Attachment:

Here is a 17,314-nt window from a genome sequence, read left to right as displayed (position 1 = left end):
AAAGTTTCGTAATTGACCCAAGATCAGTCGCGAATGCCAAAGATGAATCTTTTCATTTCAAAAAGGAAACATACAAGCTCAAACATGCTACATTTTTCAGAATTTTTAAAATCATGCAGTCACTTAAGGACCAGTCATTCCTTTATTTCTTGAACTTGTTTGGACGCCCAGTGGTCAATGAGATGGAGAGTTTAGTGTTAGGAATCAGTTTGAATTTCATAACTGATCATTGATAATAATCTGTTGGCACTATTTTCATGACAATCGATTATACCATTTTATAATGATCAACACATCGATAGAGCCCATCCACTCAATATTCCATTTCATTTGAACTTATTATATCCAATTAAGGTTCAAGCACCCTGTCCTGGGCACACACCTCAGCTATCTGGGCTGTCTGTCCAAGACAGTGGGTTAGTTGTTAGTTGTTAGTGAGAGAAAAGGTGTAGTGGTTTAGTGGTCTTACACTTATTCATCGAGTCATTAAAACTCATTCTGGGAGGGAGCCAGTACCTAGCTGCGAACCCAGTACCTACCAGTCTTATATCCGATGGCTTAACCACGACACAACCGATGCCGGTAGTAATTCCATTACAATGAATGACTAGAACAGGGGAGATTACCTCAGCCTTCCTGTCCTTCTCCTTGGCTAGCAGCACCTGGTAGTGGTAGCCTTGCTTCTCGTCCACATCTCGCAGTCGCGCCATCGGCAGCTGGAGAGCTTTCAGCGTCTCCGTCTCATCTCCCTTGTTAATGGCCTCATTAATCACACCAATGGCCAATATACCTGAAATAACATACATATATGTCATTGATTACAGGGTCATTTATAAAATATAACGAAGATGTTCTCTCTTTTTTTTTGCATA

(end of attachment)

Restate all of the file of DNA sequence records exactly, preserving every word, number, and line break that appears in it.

Here is a 17,314-nt window from a genome sequence, read left to right as displayed (position 1 = left end):
AAAGTTTCGTAATTGACCCAAGATCAGTCGCGAATGCCAAAGATGAATCTTTTCATTTCAAAAAGGAAACATACAAGCTCAAACATGCTACATTTTTCAGAATTTTTAAAATCATGCAGTCACTTAAGGACCAGTCATTCCTTTATTTCTTGAACTTGTTTGGACGCCCAGTGGTCAATGAGATGGAGAGTTTAGTGTTAGGAATCAGTTTGAATTTCATAACTGATCATTGATAATAATCTGTTGGCACTATTTTCATGACAATCGATTATACCATTTTATAATGATCAACACATCGATAGAGCCCATCCACTCAATATTCCATTTCATTTGAACTTATTATATCCAATTAAGGTTCAAGCACCCTGTCCTGGGCACACACCTCAGCTATCTGGGCTGTCTGTCCAAGACAGTGGGTTAGTTGTTAGTTGTTAGTGAGAGAAAAGGTGTAGTGGTTTAGTGGTCTTACACTTATTCATCGAGTCATTAAAACTCATTCTGGGAGGGAGCCAGTACCTAGCTGCGAACCCAGTACCTACCAGTCTTATATCCGATGGCTTAACCACGACACAACCGATGCCGGTAGTAATTCCATTACAATGAATGACTAGAACAGGGGAGATTACCTCAGCCTTCCTGTCCTTCTCCTTGGCTAGCAGCACCTGGTAGTGGTAGCCTTGCTTCTCGTCCACATCTCGCAGTCGCGCCATCGGCAGCTGGAGAGCTTTCAGCGTCTCCGTCTCATCTCCCTTGTTAATGGCCTCATTAATCACACCAATGGCCAATATACCTGAAATAACATACATATATGTCATTGATTACAGGGTCATTTATAAAATATAACGAAGATGTTCTCTCTTTTTTTTTGCATA